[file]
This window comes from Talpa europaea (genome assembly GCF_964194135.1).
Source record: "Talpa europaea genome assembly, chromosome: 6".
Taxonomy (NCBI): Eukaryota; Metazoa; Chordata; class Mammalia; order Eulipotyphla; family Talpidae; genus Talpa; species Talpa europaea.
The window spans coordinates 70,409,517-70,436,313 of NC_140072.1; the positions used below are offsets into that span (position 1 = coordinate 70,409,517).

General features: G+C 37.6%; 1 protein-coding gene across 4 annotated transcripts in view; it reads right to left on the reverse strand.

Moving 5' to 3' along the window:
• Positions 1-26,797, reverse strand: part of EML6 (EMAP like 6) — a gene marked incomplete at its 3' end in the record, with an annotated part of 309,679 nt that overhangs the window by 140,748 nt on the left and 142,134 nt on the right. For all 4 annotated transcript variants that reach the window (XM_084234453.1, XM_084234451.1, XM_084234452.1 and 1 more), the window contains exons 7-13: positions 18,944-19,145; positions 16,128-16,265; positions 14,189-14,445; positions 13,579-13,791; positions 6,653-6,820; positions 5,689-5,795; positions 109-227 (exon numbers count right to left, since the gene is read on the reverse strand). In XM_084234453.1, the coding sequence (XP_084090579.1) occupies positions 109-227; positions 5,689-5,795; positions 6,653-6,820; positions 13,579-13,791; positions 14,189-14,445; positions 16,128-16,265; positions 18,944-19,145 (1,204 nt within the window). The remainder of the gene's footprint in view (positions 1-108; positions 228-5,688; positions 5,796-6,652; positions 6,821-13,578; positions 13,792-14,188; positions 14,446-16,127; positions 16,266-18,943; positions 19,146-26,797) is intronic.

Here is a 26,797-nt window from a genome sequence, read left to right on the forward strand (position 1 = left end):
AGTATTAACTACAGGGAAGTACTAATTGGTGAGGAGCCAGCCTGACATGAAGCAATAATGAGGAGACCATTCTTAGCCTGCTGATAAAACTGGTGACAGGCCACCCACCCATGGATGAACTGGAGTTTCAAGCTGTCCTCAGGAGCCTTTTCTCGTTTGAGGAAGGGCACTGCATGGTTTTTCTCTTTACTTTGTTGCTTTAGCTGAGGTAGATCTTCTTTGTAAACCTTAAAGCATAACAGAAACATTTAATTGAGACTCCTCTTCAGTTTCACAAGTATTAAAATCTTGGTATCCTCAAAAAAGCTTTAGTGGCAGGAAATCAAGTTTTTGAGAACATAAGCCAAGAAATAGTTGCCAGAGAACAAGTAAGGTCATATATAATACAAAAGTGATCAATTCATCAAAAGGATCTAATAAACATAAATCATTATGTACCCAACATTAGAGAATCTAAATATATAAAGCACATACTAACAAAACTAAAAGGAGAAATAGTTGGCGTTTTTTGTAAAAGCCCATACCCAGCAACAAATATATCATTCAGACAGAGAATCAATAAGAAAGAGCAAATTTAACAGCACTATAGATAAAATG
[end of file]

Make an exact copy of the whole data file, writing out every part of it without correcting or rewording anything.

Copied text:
This window comes from Talpa europaea (genome assembly GCF_964194135.1).
Source record: "Talpa europaea genome assembly, chromosome: 6".
Taxonomy (NCBI): Eukaryota; Metazoa; Chordata; class Mammalia; order Eulipotyphla; family Talpidae; genus Talpa; species Talpa europaea.
The window spans coordinates 70,409,517-70,436,313 of NC_140072.1; the positions used below are offsets into that span (position 1 = coordinate 70,409,517).

General features: G+C 37.6%; 1 protein-coding gene across 4 annotated transcripts in view; it reads right to left on the reverse strand.

Moving 5' to 3' along the window:
• Positions 1-26,797, reverse strand: part of EML6 (EMAP like 6) — a gene marked incomplete at its 3' end in the record, with an annotated part of 309,679 nt that overhangs the window by 140,748 nt on the left and 142,134 nt on the right. For all 4 annotated transcript variants that reach the window (XM_084234453.1, XM_084234451.1, XM_084234452.1 and 1 more), the window contains exons 7-13: positions 18,944-19,145; positions 16,128-16,265; positions 14,189-14,445; positions 13,579-13,791; positions 6,653-6,820; positions 5,689-5,795; positions 109-227 (exon numbers count right to left, since the gene is read on the reverse strand). In XM_084234453.1, the coding sequence (XP_084090579.1) occupies positions 109-227; positions 5,689-5,795; positions 6,653-6,820; positions 13,579-13,791; positions 14,189-14,445; positions 16,128-16,265; positions 18,944-19,145 (1,204 nt within the window). The remainder of the gene's footprint in view (positions 1-108; positions 228-5,688; positions 5,796-6,652; positions 6,821-13,578; positions 13,792-14,188; positions 14,446-16,127; positions 16,266-18,943; positions 19,146-26,797) is intronic.

Here is a 26,797-nt window from a genome sequence, read left to right on the forward strand (position 1 = left end):
AGTATTAACTACAGGGAAGTACTAATTGGTGAGGAGCCAGCCTGACATGAAGCAATAATGAGGAGACCATTCTTAGCCTGCTGATAAAACTGGTGACAGGCCACCCACCCATGGATGAACTGGAGTTTCAAGCTGTCCTCAGGAGCCTTTTCTCGTTTGAGGAAGGGCACTGCATGGTTTTTCTCTTTACTTTGTTGCTTTAGCTGAGGTAGATCTTCTTTGTAAACCTTAAAGCATAACAGAAACATTTAATTGAGACTCCTCTTCAGTTTCACAAGTATTAAAATCTTGGTATCCTCAAAAAAGCTTTAGTGGCAGGAAATCAAGTTTTTGAGAACATAAGCCAAGAAATAGTTGCCAGAGAACAAGTAAGGTCATATATAATACAAAAGTGATCAATTCATCAAAAGGATCTAATAAACATAAATCATTATGTACCCAACATTAGAGAATCTAAATATATAAAGCACATACTAACAAAACTAAAAGGAGAAATAGTTGGCGTTTTTTGTAAAAGCCCATACCCAGCAACAAATATATCATTCAGACAGAGAATCAATAAGAAAGAGCAAATTTAACAGCACTATAGATAAAATG